Genome wide association (GWA) studies have linked the G6PC2 gene to variations in fasting blood glucose (FBG) and hemoglobin A1C levels in humans, parameters that are associated with both the risk of type 2 diabetes and cardiovascular-associated mortality. The overall objective of this application is to build on the results of these GWA studies by determining the function of G6PC2. Our preliminary data show that the human G6PC2 gene is selectively expressed in pancreatic islet beta cells and that G6PC2 hydrolyzes glucose-6-phosphate (G6P). Based on these data our first hypothesis is that the glucose-6-phosphatase activity of G6PC2 opposes the action of glucokinase (GCK), which catalyses the conversion of glucose to G6P. Glycolytic flux has been shown to determine the S {0.5} of glucose-stimulated insulin secretion (GSIS) and the existing paradigm in the islet field proposes that GCK alone is the beta cell glucose sensor. The significance of our observations is that they challenge this paradigm and suggest that G6PC2 is a fundamental inhibitory component of that sensor. Instead we propose that a GCK/G6PC2 futile cycle acts as the beta cell glucose sensor determining glycolytic flux and the S{0.5} of GSIS. Additional preliminary data show that the mouse G6pc2 gene is also selectively expressed in pancreatic islet beta cells and that G6pc2 also hydrolyzes G6P. This suggests that the use of G6pc2 knockout (KO) mice represents an innovative and appropriate tool to study the function of G6PC2. Deletion of the mouse G6pc2 gene results in reduced FBG levels, consistent with the human GW A study data. But in addition we have found that deletion of the G6pc2 gene also results in exercise intolerance, characterized by hypoglycemia and inappropriately high GSIS. Based on these data our second hypothesis is that the GCK/G6PC2 futile cycle is physiologically important for the attenuation of insulin secretion during exercise. Neural inputs to the islet are activated during exercise and the existing paradigm in the islet field proposes that these inputs inhibit insulin secretion by hyperpolarizing the beta cell and also directly inhibiting the exocytotic machinery. The significance of our observations is that they challenge this paradigm and suggest that G6PC2 is a fundamental component of the machinery through which GSIS is inhibited during exercise. As with the control of FBG and hemoglobin AIC, this topic is also clinically important because exercise induced hypoglycemia is a major problem in individuals with diabetes that limits the duration and hence the beneficial effects of exercise. The goal of this proposal is to test our two hypotheses. The application is divided into two matching Specific Aims.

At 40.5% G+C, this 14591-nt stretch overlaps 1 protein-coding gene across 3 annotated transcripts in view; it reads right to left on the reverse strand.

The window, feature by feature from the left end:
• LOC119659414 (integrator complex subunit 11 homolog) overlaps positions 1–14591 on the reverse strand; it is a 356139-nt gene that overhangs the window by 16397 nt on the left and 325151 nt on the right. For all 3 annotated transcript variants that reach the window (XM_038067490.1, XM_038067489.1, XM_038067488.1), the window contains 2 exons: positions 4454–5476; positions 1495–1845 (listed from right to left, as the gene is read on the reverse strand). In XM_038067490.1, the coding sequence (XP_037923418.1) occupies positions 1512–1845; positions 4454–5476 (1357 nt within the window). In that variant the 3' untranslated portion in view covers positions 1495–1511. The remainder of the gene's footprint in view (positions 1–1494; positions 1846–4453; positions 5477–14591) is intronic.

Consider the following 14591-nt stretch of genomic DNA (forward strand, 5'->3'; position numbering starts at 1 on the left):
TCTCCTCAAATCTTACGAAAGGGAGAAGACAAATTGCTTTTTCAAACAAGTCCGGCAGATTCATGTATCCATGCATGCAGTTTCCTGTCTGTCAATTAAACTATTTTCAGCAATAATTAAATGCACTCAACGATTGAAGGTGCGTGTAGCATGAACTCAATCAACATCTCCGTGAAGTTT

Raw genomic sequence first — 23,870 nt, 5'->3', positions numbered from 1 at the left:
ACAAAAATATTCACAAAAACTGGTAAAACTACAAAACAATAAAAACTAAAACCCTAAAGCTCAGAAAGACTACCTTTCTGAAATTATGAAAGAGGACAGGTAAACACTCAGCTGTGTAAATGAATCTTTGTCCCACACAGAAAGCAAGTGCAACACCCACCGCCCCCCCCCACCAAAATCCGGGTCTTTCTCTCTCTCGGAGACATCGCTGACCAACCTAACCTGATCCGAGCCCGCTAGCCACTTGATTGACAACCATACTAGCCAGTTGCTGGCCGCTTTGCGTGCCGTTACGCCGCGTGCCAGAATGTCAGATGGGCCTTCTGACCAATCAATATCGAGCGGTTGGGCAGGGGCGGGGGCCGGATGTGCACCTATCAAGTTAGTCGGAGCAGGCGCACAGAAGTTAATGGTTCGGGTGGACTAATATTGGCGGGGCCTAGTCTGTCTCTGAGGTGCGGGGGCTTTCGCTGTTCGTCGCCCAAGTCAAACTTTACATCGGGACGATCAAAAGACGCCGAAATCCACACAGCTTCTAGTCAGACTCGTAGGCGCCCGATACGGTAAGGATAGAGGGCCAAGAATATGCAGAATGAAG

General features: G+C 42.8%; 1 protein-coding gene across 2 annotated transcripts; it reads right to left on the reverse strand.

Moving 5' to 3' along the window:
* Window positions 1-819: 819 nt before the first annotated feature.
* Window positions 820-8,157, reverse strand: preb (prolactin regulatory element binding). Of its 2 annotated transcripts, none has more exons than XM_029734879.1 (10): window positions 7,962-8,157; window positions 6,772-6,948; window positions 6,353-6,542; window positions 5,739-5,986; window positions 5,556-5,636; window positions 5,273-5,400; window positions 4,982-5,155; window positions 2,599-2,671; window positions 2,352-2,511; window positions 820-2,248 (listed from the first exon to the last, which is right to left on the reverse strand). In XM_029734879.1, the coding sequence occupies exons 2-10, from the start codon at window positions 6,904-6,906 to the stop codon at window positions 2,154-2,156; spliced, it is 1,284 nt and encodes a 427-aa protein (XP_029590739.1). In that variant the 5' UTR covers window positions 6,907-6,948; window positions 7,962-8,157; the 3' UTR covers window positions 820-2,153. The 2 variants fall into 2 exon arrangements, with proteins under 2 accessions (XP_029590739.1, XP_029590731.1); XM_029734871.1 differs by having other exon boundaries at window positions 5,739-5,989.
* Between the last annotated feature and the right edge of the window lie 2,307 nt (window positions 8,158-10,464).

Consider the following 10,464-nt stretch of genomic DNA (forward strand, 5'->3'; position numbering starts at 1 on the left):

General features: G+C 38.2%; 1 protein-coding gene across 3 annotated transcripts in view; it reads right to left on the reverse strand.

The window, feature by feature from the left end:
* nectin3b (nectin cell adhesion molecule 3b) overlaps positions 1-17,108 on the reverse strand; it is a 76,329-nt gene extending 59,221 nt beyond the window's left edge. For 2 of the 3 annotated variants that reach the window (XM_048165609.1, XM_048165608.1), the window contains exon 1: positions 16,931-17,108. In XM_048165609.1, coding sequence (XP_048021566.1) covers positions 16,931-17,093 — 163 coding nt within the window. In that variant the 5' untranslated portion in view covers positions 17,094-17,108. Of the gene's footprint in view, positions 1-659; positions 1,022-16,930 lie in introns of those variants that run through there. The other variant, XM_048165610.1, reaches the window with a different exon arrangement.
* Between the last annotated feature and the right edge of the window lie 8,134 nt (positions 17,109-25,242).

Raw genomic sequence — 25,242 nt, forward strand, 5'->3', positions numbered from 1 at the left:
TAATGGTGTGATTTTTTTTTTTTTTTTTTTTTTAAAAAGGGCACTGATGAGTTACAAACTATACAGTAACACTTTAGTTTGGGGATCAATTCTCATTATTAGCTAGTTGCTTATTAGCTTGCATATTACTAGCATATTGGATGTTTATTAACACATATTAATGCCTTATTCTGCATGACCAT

Aim I explores the function of G6pc2 at a molecular level whereas Aim 2 explores the physiological importance of the Gck/G6pc2 futile cycle for the attenuation of insulin secretion during exercise.

Public Health Relevance

Impaired insulin secretion that results in elevated fasting blood glucose and hemoglobin A (1C) levels in humans is associated with increased risk for the development of type 2 diabetes and cardiovascular-associated mortality. In contrast, an inability to suppress insulin secretion results in exercise induced hypoglycemia, which is a major problem in individuals with diabetes. The experiments proposed in this application aim to elucidate the function of a protein called G6PC2 that we hypothesize plays a critical role in the control of fasting blood glucose and hemoglobin A (1C) levels as well as the termination of insulin secretion during exercise.

Agency
National Institute of Health (NIH)
Institute
National Institute of Diabetes and Digestive and Kidney Diseases (NIDDK)
Type
Research Project (R01)
Project #
5R01DK092589-03
Application #
8461686
Study Section
Molecular and Cellular Endocrinology Study Section (MCE)
Program Officer
Appel, Michael C
Project Start
2011-08-23
Project End
2015-05-31
Budget Start
2013-06-01
Budget End
2014-05-31
Support Year
3
Fiscal Year
2013
Total Cost
$333,141
Indirect Cost
$119,394
Name
Vanderbilt University Medical Center
Department
Physiology
Type
Schools of Medicine
DUNS #
004413456
City
Nashville
State
TN
Country
United States
Zip Code
37212
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O'Brien, Richard M (2013) Moving on from GWAS: functional studies on the G6PC2 gene implicated in the regulation of fasting blood glucose. Curr Diab Rep 13:768-77
Baerenwald, D A; Bonnefond, A; Bouatia-Naji, N et al. (2013) Multiple functional polymorphisms in the G6PC2 gene contribute to the association with higher fasting plasma glucose levels. Diabetologia 56:1306-16
Pound, Lynley D; Oeser, James K; O'Brien, Tracy P et al. (2013) G6PC2: a negative regulator of basal glucose-stimulated insulin secretion. Diabetes 62:1547-56